If you want to turn a Mexican adult into a Mexican kid again, ring a bell. Not just any bell—not the sonorous clang that announces noon Mass, not the three-second pulse of a rotary telephone, not even the twinkles of a xylophone—but the pleasing clinks of the paletero: the Mexican Popsicle guy. As summer begins its gradual burn, Latino neighborhoods across Orange County will fill with these men, who roam from block to block pushing a humble cart weighed down by dry ice, frozen treats and a row of bells that announces his arrival to the sweating masses.
Joaqun (not his real name) is one such paletero. Every weekend, the Anaheim resident takes a break from his plumbing job and loads up a bruised white cart with 50 or so paletas, frozen fruit bars made with such Mexican flavors as horchata, tamarind and various melons. He hoists the cart onto a Ford Ranger and crisscrosses Anaheim, stopping in neighborhoods he knows are predominantly Latino. From about 11 in the morning to sunset, Joaqun estimates he walks at least four miles per day and usually pulls in at least $100—$300 when the day is a scorcher.
When he's out of paletas,Joaqun returns home to his industrial-sized freezer and stocks up on more before returning to the field. Joaqun also remembers to include such mainstream flavors as Flintstones Push-Ups, Neapolitan ice-cream sandwiches and Popsicles shaped like various cartoon characters—not that he wants to.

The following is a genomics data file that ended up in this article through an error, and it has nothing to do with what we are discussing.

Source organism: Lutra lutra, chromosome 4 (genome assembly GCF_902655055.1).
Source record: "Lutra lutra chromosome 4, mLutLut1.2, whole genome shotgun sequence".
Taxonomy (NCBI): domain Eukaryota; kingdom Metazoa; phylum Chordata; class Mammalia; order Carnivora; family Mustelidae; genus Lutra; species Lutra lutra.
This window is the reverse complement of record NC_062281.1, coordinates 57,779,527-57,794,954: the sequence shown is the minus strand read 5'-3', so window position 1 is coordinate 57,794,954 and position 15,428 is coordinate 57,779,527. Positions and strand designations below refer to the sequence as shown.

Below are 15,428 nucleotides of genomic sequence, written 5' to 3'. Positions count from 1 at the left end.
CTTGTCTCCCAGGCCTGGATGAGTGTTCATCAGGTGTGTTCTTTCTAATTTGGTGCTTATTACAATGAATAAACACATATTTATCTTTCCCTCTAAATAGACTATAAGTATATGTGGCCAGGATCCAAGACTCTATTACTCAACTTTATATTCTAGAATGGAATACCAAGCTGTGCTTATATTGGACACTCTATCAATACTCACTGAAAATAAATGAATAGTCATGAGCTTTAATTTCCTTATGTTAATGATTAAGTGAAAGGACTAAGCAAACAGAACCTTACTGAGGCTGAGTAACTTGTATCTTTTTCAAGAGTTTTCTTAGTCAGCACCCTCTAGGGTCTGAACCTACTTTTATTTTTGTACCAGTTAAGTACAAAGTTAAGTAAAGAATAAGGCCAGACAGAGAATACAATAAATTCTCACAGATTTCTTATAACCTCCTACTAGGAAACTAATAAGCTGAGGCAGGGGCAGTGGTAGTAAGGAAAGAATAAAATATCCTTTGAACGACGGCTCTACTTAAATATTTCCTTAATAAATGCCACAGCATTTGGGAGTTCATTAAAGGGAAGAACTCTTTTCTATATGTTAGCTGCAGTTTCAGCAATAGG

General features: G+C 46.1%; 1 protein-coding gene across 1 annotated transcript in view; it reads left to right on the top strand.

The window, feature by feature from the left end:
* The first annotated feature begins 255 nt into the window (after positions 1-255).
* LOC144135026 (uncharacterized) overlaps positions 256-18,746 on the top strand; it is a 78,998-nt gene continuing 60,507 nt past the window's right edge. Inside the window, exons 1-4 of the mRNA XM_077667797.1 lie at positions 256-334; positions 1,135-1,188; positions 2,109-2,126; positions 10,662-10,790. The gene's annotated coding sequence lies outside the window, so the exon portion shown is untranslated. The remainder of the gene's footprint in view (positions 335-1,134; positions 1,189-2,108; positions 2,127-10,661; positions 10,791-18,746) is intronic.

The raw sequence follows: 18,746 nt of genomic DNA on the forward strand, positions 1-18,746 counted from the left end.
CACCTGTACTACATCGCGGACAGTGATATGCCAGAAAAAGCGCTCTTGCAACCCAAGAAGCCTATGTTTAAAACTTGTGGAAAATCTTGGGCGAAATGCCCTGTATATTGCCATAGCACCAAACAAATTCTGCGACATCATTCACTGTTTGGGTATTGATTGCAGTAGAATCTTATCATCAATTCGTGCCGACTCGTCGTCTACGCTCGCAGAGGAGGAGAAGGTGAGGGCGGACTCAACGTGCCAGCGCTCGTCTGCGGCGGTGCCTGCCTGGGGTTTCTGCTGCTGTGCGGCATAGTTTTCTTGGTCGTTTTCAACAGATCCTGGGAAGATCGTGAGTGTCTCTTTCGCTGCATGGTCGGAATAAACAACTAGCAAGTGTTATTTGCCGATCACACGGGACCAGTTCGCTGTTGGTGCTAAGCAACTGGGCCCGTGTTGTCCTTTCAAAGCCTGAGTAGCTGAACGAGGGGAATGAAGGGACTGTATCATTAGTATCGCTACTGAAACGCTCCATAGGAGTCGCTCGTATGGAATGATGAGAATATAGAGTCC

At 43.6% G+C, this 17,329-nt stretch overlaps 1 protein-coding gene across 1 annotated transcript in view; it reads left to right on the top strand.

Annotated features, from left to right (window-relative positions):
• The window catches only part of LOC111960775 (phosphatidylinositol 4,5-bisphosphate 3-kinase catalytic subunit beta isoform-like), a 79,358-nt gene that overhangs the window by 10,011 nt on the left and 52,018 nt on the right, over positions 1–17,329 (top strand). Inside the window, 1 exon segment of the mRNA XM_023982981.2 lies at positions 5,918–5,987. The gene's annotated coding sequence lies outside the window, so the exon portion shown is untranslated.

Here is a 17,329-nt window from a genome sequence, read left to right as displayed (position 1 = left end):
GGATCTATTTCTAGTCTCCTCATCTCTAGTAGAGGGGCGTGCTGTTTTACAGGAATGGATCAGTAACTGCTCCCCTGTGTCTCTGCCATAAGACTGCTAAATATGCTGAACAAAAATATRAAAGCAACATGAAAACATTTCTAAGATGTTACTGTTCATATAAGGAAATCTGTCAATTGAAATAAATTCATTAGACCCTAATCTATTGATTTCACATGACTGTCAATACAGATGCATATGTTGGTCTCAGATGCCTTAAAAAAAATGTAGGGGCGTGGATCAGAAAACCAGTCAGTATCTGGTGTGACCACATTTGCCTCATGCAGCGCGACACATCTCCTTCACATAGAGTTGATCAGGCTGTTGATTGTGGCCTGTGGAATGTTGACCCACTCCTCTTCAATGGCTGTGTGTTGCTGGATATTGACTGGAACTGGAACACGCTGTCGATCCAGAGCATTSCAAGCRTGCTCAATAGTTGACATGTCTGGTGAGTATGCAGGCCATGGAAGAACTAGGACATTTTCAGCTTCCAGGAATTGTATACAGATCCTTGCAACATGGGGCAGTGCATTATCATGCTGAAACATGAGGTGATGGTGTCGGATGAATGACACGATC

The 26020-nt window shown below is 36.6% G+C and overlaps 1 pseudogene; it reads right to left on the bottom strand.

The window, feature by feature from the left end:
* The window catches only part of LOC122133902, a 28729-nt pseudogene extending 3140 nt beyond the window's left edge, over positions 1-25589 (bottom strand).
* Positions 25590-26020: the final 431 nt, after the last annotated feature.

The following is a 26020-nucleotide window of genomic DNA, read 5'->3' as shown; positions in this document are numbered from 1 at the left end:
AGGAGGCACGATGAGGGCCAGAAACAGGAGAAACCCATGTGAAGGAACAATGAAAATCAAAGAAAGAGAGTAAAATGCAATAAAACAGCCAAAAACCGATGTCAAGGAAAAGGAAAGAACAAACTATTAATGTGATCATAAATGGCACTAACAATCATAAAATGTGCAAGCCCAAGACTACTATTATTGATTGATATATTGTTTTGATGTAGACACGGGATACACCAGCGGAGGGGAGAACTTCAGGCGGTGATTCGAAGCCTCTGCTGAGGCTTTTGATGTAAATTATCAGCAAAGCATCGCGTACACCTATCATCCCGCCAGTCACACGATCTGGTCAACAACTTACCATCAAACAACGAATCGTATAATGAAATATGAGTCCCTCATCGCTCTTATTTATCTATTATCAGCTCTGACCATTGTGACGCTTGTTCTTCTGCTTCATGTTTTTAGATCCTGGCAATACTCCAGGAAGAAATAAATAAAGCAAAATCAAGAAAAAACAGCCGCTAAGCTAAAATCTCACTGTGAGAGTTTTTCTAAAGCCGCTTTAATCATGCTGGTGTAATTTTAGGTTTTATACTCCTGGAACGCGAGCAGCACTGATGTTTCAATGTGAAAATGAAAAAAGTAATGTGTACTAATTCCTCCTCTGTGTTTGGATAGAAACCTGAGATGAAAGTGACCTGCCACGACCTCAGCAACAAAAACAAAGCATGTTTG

"I really don't like those flavors," the 48-year-old Mexican national confesses. "The paletasare tastier, healthier and more refreshing. But the kids always ask for those."
On a recent Sunday afternoon, Joaqun parked on Anaheim's Mavis Street, a notorious row of decrepit apartment complexes universally known as "La Mavis." Kids played on brown lawns; men smoked and drank while sitting on the hoods of their cars. Joaqun unloaded his cart, put on a straw Stetson and began walking. Every 10 paces or so, he shook a string of bells that hung from the cart's handlebar.
Upon hearing the bells, Mavis residents turned their attention toward the diminutive Joaqun. The adults came first. "What flavors do you have?" one portly gentleman barked. "Do you have jamaica[hibiscus]?" Joaqun shook his head no. "And sanda[watermelon]?" "Un dolar," Joaqun replied. The man pulled out a wrinkled $1 bill. Joaqun lifted a rectangular iron cover; a waft of mist sprang from the hole as Joaqun reached for the sandapaleta.
This same scene was replayed at least 40 times in the next half-hour. Kids tried to bargain Joaqun down or asked if they could stick their hands into the cart; he kindly refused. He picked up the wrappers that people absentmindedly threw onto the sidewalk. And he kept shaking the bells.
Finally, the paletaswere gone. "Ya notengo," he told a group of disappointed kids on the corner of Mavis and Wilhelmina Street. "I don't have any more." He turned around the cart, walked back to his truck and pushed his cart up a makeshift ramp. As he secured the cart, Joaqun suddenly reached into it and pulled out a horchata-flavored paleta.
"These are my favorite," he said with a smile as he sat and slurped.
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